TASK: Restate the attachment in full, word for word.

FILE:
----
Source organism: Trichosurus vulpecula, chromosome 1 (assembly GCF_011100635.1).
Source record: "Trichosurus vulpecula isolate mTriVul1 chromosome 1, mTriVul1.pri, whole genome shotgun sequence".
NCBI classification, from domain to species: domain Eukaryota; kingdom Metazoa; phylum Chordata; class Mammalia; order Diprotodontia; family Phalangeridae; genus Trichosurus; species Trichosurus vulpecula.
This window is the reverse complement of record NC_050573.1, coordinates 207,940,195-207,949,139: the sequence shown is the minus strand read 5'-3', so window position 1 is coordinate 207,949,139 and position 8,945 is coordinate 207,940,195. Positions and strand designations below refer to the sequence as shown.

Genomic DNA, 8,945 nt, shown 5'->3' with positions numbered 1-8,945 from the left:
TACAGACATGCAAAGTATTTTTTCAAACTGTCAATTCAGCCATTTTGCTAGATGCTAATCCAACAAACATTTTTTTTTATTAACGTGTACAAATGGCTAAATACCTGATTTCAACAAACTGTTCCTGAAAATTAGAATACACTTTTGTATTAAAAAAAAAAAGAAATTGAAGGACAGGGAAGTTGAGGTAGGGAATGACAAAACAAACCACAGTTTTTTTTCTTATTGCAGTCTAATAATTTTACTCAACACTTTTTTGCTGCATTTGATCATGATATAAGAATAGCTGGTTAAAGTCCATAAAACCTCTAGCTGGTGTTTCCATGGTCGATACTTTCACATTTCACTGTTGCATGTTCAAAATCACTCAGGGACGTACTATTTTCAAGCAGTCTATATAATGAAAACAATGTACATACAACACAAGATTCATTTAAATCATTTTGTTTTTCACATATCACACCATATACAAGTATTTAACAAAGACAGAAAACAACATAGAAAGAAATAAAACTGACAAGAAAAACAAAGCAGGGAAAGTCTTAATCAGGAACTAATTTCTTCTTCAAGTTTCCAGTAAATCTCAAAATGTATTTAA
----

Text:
Source organism: Trichosurus vulpecula, chromosome 1 (assembly GCF_011100635.1).
Source record: "Trichosurus vulpecula isolate mTriVul1 chromosome 1, mTriVul1.pri, whole genome shotgun sequence".
NCBI classification, from domain to species: domain Eukaryota; kingdom Metazoa; phylum Chordata; class Mammalia; order Diprotodontia; family Phalangeridae; genus Trichosurus; species Trichosurus vulpecula.
This window is the reverse complement of record NC_050573.1, coordinates 207,940,195-207,949,139: the sequence shown is the minus strand read 5'-3', so window position 1 is coordinate 207,949,139 and position 8,945 is coordinate 207,940,195. Positions and strand designations below refer to the sequence as shown.

Genomic DNA, 8,945 nt, shown 5'->3' with positions numbered 1-8,945 from the left:
TACAGACATGCAAAGTATTTTTTCAAACTGTCAATTCAGCCATTTTGCTAGATGCTAATCCAACAAACATTTTTTTTTATTAACGTGTACAAATGGCTAAATACCTGATTTCAACAAACTGTTCCTGAAAATTAGAATACACTTTTGTATTAAAAAAAAAAAGAAATTGAAGGACAGGGAAGTTGAGGTAGGGAATGACAAAACAAACCACAGTTTTTTTTCTTATTGCAGTCTAATAATTTTACTCAACACTTTTTTGCTGCATTTGATCATGATATAAGAATAGCTGGTTAAAGTCCATAAAACCTCTAGCTGGTGTTTCCATGGTCGATACTTTCACATTTCACTGTTGCATGTTCAAAATCACTCAGGGACGTACTATTTTCAAGCAGTCTATATAATGAAAACAATGTACATACAACACAAGATTCATTTAAATCATTTTGTTTTTCACATATCACACCATATACAAGTATTTAACAAAGACAGAAAACAACATAGAAAGAAATAAAACTGACAAGAAAAACAAAGCAGGGAAAGTCTTAATCAGGAACTAATTTCTTCTTCAAGTTTCCAGTAAATCTCAAAATGTATTTAA